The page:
Geriatric Care Managers Coordinate Care for Seniors
North America has more seniors than ever before. If
you are interested in helping the elderly, this is good news. With an increase
in the amount of seniors who need help, the demand for geriatric care managers
In this case, the word "manager" doesn't mean being the manager of a company.
Instead, geriatric care managers help people manage their lives. Geriatric
care managers can work as part of a company, or they can set up their own
They don't do the daily tasks that a caregiver might do, such as assisting
with personal care. They can, however, help an elderly person decide which
caregiver to choose.
Essentially, a geriatric care manager helps elderly clients plan and figure
out which services would suit them best. They can act as a middle person between
a client and social workers, caregivers, attorneys or staff at residential
facilities. In a nutshell, they act as an advocate for their clients.
Sometimes a geriatric care manager also acts as a middle person between
younger family members and the elderly person they're working with. They can
help with things like making sure the client pays their bills, or assist with
nutritional issues. They can also deal with crisis management and discuss
legal issues. Clearly, they can do a lot!
With so many responsibilities, education is important. Geriatric care managers
often have a bachelor's degree, but a master's degree is even better. They
study areas related to human services, such as social work, gerontology, nursing,
occupational therapy or psychology.
And it all leads to rewarding work, according to Liz Barlowe. She is the
chief operating officer of a company that offers care services for the elderly.
When asked what she personally enjoys most about her job, she says, "Although
it sounds cliche, the sense of really helping someone.
"We get to know our clients and their families very intimately," she adds.
"Caseloads typically run around 10 - 12 [per geriatric care manager]. We are
able to assist them with many aspects of their lives, including crisis intervention,
health advocacy and overall quality-of-life improvements. We make a huge difference
in the lives of our clients."
Barlowe says an average salary in the U.S. is above $32,000. She adds some
people make $100,000 and over. But geriatric care management is the kind of
career you should go in to because you love helping the elderly, not because
you want a six-figure income.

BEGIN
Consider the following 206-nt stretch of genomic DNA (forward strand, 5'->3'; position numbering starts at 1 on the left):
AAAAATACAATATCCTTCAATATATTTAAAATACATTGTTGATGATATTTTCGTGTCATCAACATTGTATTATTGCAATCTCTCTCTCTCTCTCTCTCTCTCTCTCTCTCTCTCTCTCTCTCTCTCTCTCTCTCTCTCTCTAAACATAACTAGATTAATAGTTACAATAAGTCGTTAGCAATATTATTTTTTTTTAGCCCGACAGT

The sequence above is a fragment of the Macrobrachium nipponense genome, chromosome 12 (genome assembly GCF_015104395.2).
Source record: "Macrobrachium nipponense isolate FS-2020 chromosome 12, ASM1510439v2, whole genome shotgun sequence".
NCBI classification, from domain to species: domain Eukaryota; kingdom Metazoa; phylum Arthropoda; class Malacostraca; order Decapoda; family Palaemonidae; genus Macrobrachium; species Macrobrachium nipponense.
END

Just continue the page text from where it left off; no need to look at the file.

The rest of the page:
"It is a great career if you enjoy older adults, family dynamics and problem-solving,"
Phyllis Mensh Brostoff is the president of the National Association of
Geriatric Care Managers. She says that income can vary, depending on many
things. "[It depends] if you work for yourself out of your home, or if you
work for a large organization, which provides all of the materials you need
-- phone, car allowance, computer, training, etc. I think it is not unreasonable
to expect to make between $45,000 and $80,000 a year if you work full time
as a geriatric care manager."
However, partly because this is a relatively new career, it can be difficult
to establish a client base. One reason for this difficulty is that people
aren't aware of everything a geriatric care manager can offer them.
Peter Silin is the principal of a company that deals in geriatric care
management. He says public awareness is one obstacle he faces.
"People don't know what we do," he says. "They don't know the value of
it. Once they get it, then they really get it. But they don't quite see what
someone like me can do for them at a practical level."
This means some of a geriatric care manager's time could be spent finding
clients, instead of helping them.
"There are not very many of us yet, and it can be a struggle to develop
a financially viable business. One needs to be able to do a lot of marketing,
and have a solid business plan. I charge $110 per hour, and supplement my
income with individual and couple counseling too," says Silin.
Silin says it's possible that the demand for geriatric care managers may
grow with an aging population. And while he is realistic about the career,
he still loves it.
"There's a lot of independence in it, assuming you're working on your own,"
says Silin. "You're not stuck in an office. You really know you're making
a difference in people's lives. It's a very people-based profession. The basis
of a successful practice is your ability to form and maintain good relationships
with people. The other thing for me is that I like the inter-professional
collaboration. I work with nurses, physios, occupational therapists, pharmacists
Changing demographics does play a part in the demand for geriatric care
managers. Brostoff says that is one of the reasons demand is currently growing
in some areas.
"People are living longer and can have more health issues as a result,"
she says. "In addition, more people understand that they can get expert advice
when they need it. Today, people live about 10 more years, on average, than
they did 50 years ago."
The more mobile nature of our society also leads some clients to hire a
geriatric care manager.
"Often, families live many miles away from each other, and an adult child
with an aging parent does not live in the same city. Some people do not have
families at all. They never had children, did not marry and need help from
someone who is not a relative," says Brostoff.
The market for geriatric care may be expanding, creating opportunities
for those up for the challenge and willing to spread the word about their
"What I do is rewarding, but it's a struggle, that's the thing," concludes
National Association of Professional Geriatric Care Managers
The national association for geriatric care managers
Florida Geriatric Care Managers Association
An example of a state's association for geriatric care managers
A group that offers care to the elderly
Association for Gerontology Education in Social Work
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